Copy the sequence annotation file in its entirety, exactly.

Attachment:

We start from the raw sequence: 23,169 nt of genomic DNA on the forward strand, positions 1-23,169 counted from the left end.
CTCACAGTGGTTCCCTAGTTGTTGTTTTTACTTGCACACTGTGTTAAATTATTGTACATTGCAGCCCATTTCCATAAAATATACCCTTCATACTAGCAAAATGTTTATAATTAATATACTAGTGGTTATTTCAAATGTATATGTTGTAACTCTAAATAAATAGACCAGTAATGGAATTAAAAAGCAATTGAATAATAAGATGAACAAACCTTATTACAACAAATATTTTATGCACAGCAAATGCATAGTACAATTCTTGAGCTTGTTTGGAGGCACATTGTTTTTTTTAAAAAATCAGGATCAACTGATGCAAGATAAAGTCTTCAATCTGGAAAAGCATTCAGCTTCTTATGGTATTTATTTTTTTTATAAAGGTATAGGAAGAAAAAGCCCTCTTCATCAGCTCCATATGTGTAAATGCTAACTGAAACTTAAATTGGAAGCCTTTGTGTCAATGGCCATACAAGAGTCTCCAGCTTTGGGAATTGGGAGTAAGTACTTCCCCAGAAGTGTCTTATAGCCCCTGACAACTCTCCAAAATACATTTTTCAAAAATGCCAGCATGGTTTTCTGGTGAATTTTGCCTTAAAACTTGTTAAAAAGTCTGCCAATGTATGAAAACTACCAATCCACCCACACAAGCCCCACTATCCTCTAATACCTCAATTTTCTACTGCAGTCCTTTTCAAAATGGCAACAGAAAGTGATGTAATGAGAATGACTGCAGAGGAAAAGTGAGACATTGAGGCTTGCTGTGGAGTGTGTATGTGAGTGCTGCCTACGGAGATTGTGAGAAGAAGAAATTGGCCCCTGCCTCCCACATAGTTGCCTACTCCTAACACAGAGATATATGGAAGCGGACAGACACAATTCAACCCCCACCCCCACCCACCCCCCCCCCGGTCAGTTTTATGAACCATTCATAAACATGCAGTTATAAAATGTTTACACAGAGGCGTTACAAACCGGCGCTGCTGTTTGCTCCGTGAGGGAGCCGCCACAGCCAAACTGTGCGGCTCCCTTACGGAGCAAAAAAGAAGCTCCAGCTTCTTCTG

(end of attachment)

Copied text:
We start from the raw sequence: 23,169 nt of genomic DNA on the forward strand, positions 1-23,169 counted from the left end.
CTCACAGTGGTTCCCTAGTTGTTGTTTTTACTTGCACACTGTGTTAAATTATTGTACATTGCAGCCCATTTCCATAAAATATACCCTTCATACTAGCAAAATGTTTATAATTAATATACTAGTGGTTATTTCAAATGTATATGTTGTAACTCTAAATAAATAGACCAGTAATGGAATTAAAAAGCAATTGAATAATAAGATGAACAAACCTTATTACAACAAATATTTTATGCACAGCAAATGCATAGTACAATTCTTGAGCTTGTTTGGAGGCACATTGTTTTTTTTAAAAAATCAGGATCAACTGATGCAAGATAAAGTCTTCAATCTGGAAAAGCATTCAGCTTCTTATGGTATTTATTTTTTTTATAAAGGTATAGGAAGAAAAAGCCCTCTTCATCAGCTCCATATGTGTAAATGCTAACTGAAACTTAAATTGGAAGCCTTTGTGTCAATGGCCATACAAGAGTCTCCAGCTTTGGGAATTGGGAGTAAGTACTTCCCCAGAAGTGTCTTATAGCCCCTGACAACTCTCCAAAATACATTTTTCAAAAATGCCAGCATGGTTTTCTGGTGAATTTTGCCTTAAAACTTGTTAAAAAGTCTGCCAATGTATGAAAACTACCAATCCACCCACACAAGCCCCACTATCCTCTAATACCTCAATTTTCTACTGCAGTCCTTTTCAAAATGGCAACAGAAAGTGATGTAATGAGAATGACTGCAGAGGAAAAGTGAGACATTGAGGCTTGCTGTGGAGTGTGTATGTGAGTGCTGCCTACGGAGATTGTGAGAAGAAGAAATTGGCCCCTGCCTCCCACATAGTTGCCTACTCCTAACACAGAGATATATGGAAGCGGACAGACACAATTCAACCCCCACCCCCACCCACCCCCCCCCCGGTCAGTTTTATGAACCATTCATAAACATGCAGTTATAAAATGTTTACACAGAGGCGTTACAAACCGGCGCTGCTGTTTGCTCCGTGAGGGAGCCGCCACAGCCAAACTGTGCGGCTCCCTTACGGAGCAAAAAAGAAGCTCCAGCTTCTTCTG